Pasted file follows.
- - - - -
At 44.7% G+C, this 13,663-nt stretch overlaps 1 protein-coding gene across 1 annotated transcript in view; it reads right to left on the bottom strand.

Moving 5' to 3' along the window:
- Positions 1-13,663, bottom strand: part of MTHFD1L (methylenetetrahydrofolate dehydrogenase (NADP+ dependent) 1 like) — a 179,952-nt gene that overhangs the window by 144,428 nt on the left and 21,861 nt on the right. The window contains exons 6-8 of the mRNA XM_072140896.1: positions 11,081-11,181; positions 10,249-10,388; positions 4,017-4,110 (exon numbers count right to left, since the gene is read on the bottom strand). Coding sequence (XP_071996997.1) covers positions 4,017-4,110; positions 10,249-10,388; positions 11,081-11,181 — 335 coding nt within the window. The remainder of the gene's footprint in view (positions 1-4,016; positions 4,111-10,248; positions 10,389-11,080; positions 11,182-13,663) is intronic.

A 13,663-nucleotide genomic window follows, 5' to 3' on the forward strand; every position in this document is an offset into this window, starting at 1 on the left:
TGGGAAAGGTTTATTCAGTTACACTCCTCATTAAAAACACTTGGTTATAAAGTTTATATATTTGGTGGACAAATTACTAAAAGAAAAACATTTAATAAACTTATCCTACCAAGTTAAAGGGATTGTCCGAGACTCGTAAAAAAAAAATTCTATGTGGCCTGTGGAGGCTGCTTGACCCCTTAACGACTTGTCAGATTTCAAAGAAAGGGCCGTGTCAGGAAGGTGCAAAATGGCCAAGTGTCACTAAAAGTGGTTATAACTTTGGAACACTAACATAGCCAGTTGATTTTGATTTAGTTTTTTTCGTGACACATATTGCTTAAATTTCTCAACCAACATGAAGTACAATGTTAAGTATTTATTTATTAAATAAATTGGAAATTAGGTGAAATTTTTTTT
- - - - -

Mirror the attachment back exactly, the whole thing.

At 44.7% G+C, this 13,663-nt stretch overlaps 1 protein-coding gene across 1 annotated transcript in view; it reads right to left on the bottom strand.

Moving 5' to 3' along the window:
- Positions 1-13,663, bottom strand: part of MTHFD1L (methylenetetrahydrofolate dehydrogenase (NADP+ dependent) 1 like) — a 179,952-nt gene that overhangs the window by 144,428 nt on the left and 21,861 nt on the right. The window contains exons 6-8 of the mRNA XM_072140896.1: positions 11,081-11,181; positions 10,249-10,388; positions 4,017-4,110 (exon numbers count right to left, since the gene is read on the bottom strand). Coding sequence (XP_071996997.1) covers positions 4,017-4,110; positions 10,249-10,388; positions 11,081-11,181 — 335 coding nt within the window. The remainder of the gene's footprint in view (positions 1-4,016; positions 4,111-10,248; positions 10,389-11,080; positions 11,182-13,663) is intronic.

A 13,663-nucleotide genomic window follows, 5' to 3' on the forward strand; every position in this document is an offset into this window, starting at 1 on the left:
TGGGAAAGGTTTATTCAGTTACACTCCTCATTAAAAACACTTGGTTATAAAGTTTATATATTTGGTGGACAAATTACTAAAAGAAAAACATTTAATAAACTTATCCTACCAAGTTAAAGGGATTGTCCGAGACTCGTAAAAAAAAAATTCTATGTGGCCTGTGGAGGCTGCTTGACCCCTTAACGACTTGTCAGATTTCAAAGAAAGGGCCGTGTCAGGAAGGTGCAAAATGGCCAAGTGTCACTAAAAGTGGTTATAACTTTGGAACACTAACATAGCCAGTTGATTTTGATTTAGTTTTTTTCGTGACACATATTGCTTAAATTTCTCAACCAACATGAAGTACAATGTTAAGTATTTATTTATTAAATAAATTGGAAATTAGGTGAAATTTTTTTT